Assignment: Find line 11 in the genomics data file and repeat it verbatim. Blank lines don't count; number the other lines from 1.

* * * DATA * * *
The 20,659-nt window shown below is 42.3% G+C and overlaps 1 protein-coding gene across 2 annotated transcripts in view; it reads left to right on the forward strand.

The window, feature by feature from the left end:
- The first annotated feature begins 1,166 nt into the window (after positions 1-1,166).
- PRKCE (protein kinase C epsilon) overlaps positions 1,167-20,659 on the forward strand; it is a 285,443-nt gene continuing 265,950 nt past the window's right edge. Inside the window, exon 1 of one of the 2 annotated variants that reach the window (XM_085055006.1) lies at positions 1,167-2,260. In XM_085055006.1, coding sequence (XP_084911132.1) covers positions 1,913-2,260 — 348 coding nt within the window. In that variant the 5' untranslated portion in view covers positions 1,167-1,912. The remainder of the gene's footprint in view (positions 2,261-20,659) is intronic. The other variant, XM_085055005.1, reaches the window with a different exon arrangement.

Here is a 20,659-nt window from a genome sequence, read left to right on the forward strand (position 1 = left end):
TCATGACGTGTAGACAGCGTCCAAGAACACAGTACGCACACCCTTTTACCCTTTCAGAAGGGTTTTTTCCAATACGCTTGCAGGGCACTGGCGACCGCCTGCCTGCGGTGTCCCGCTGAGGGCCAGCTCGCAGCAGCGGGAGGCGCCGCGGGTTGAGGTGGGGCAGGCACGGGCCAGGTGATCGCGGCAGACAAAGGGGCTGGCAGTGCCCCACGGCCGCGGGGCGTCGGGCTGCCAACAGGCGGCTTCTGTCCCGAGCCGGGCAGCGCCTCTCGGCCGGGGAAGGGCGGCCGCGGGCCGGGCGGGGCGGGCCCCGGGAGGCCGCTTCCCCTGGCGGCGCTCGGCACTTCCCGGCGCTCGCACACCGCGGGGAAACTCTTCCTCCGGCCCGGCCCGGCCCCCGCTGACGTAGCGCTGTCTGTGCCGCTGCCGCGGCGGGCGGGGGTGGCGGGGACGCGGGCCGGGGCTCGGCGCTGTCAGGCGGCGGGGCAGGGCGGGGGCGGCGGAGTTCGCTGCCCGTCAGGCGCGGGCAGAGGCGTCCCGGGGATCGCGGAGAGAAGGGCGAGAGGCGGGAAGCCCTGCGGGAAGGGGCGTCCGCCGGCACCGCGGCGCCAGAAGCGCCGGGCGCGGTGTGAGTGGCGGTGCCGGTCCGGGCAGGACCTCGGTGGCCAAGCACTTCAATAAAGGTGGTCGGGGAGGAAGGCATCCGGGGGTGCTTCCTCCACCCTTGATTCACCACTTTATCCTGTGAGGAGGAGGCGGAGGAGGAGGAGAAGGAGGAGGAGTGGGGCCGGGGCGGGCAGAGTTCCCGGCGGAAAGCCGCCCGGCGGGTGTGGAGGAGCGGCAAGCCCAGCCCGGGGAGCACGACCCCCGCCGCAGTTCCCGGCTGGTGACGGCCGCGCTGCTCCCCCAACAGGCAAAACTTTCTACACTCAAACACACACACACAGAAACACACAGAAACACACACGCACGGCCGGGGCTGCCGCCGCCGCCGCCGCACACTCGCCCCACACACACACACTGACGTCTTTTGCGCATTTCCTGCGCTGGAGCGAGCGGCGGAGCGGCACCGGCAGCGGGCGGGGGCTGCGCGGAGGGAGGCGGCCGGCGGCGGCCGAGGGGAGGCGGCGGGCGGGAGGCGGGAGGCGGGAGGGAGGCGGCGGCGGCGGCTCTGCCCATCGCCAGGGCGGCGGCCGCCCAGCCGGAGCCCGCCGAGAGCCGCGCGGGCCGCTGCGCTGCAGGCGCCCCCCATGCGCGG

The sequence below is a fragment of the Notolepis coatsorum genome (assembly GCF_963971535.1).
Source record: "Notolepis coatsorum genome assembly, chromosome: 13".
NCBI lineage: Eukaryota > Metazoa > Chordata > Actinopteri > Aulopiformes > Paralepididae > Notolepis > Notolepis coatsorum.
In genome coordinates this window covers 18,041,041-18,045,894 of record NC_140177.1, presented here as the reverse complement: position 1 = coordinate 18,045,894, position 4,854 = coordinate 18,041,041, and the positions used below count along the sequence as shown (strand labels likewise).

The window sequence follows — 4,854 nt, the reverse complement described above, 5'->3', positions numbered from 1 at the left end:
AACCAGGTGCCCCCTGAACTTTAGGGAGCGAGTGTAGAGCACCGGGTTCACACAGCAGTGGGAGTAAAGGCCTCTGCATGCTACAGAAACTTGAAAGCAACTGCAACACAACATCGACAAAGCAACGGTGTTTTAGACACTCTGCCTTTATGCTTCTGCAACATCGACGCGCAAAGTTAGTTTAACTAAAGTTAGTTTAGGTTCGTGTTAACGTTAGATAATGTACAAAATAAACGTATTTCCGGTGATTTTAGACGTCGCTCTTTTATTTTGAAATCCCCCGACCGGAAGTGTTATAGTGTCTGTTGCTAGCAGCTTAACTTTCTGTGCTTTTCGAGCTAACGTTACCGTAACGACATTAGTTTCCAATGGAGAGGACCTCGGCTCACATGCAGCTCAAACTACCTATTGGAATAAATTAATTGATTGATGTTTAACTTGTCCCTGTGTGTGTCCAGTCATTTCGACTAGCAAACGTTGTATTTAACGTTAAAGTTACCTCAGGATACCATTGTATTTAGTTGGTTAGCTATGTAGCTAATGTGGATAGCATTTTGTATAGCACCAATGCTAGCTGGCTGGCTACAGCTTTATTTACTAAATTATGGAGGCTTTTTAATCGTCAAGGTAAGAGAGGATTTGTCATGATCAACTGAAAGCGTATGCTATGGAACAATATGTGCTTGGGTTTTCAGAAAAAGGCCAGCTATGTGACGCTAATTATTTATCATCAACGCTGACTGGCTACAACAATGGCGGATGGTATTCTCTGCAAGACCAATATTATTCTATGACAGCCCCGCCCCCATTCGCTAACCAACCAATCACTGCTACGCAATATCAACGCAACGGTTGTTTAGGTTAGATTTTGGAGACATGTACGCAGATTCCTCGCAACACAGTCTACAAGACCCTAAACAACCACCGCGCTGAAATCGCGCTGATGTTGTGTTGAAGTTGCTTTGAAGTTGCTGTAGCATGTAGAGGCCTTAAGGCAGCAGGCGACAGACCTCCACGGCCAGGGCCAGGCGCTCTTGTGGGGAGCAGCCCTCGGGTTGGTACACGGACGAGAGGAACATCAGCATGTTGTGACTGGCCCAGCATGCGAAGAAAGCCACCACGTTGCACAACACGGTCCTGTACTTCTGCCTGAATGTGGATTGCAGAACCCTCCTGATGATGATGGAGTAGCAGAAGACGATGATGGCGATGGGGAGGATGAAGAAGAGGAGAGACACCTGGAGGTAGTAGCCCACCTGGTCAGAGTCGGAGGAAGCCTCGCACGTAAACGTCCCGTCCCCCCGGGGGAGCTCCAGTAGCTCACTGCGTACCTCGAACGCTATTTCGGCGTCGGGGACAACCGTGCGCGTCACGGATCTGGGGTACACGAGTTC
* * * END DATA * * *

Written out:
The window sequence follows — 4,854 nt, the reverse complement described above, 5'->3', positions numbered from 1 at the left end: